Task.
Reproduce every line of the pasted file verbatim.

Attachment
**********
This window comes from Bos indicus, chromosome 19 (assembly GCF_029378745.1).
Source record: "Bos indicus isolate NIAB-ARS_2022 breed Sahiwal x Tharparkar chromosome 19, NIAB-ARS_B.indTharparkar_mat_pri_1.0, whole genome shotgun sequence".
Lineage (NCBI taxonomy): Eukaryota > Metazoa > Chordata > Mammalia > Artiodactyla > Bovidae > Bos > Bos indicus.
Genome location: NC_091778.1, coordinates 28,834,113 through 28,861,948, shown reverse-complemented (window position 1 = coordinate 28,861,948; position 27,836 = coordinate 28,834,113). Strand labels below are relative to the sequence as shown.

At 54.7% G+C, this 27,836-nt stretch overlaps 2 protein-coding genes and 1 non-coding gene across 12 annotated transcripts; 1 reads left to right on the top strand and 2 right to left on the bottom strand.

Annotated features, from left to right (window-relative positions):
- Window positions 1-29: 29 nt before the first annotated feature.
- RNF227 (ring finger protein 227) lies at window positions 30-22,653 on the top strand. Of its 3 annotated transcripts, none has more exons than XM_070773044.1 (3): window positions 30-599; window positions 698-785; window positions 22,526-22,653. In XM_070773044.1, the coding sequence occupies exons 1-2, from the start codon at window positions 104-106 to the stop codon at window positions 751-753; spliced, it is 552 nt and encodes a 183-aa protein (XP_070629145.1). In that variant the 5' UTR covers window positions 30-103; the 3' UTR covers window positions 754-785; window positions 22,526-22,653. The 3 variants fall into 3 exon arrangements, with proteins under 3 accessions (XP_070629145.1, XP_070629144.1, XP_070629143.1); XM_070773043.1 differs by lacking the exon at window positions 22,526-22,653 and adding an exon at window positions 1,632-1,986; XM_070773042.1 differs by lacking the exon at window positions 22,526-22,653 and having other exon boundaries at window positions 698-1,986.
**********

This window comes from Bos indicus, chromosome 19 (assembly GCF_029378745.1).
Source record: "Bos indicus isolate NIAB-ARS_2022 breed Sahiwal x Tharparkar chromosome 19, NIAB-ARS_B.indTharparkar_mat_pri_1.0, whole genome shotgun sequence".
Lineage (NCBI taxonomy): Eukaryota > Metazoa > Chordata > Mammalia > Artiodactyla > Bovidae > Bos > Bos indicus.
Genome location: NC_091778.1, coordinates 28,834,113 through 28,861,948, shown reverse-complemented (window position 1 = coordinate 28,861,948; position 27,836 = coordinate 28,834,113). Strand labels below are relative to the sequence as shown.

At 54.7% G+C, this 27,836-nt stretch overlaps 2 protein-coding genes and 1 non-coding gene across 12 annotated transcripts; 1 reads left to right on the top strand and 2 right to left on the bottom strand.

Annotated features, from left to right (window-relative positions):
- Window positions 1-29: 29 nt before the first annotated feature.
- RNF227 (ring finger protein 227) lies at window positions 30-22,653 on the top strand. Of its 3 annotated transcripts, none has more exons than XM_070773044.1 (3): window positions 30-599; window positions 698-785; window positions 22,526-22,653. In XM_070773044.1, the coding sequence occupies exons 1-2, from the start codon at window positions 104-106 to the stop codon at window positions 751-753; spliced, it is 552 nt and encodes a 183-aa protein (XP_070629145.1). In that variant the 5' UTR covers window positions 30-103; the 3' UTR covers window positions 754-785; window positions 22,526-22,653. The 3 variants fall into 3 exon arrangements, with proteins under 3 accessions (XP_070629145.1, XP_070629144.1, XP_070629143.1); XM_070773043.1 differs by lacking the exon at window positions 22,526-22,653 and adding an exon at window positions 1,632-1,986; XM_070773042.1 differs by lacking the exon at window positions 22,526-22,653 and having other exon boundaries at window positions 698-1,986.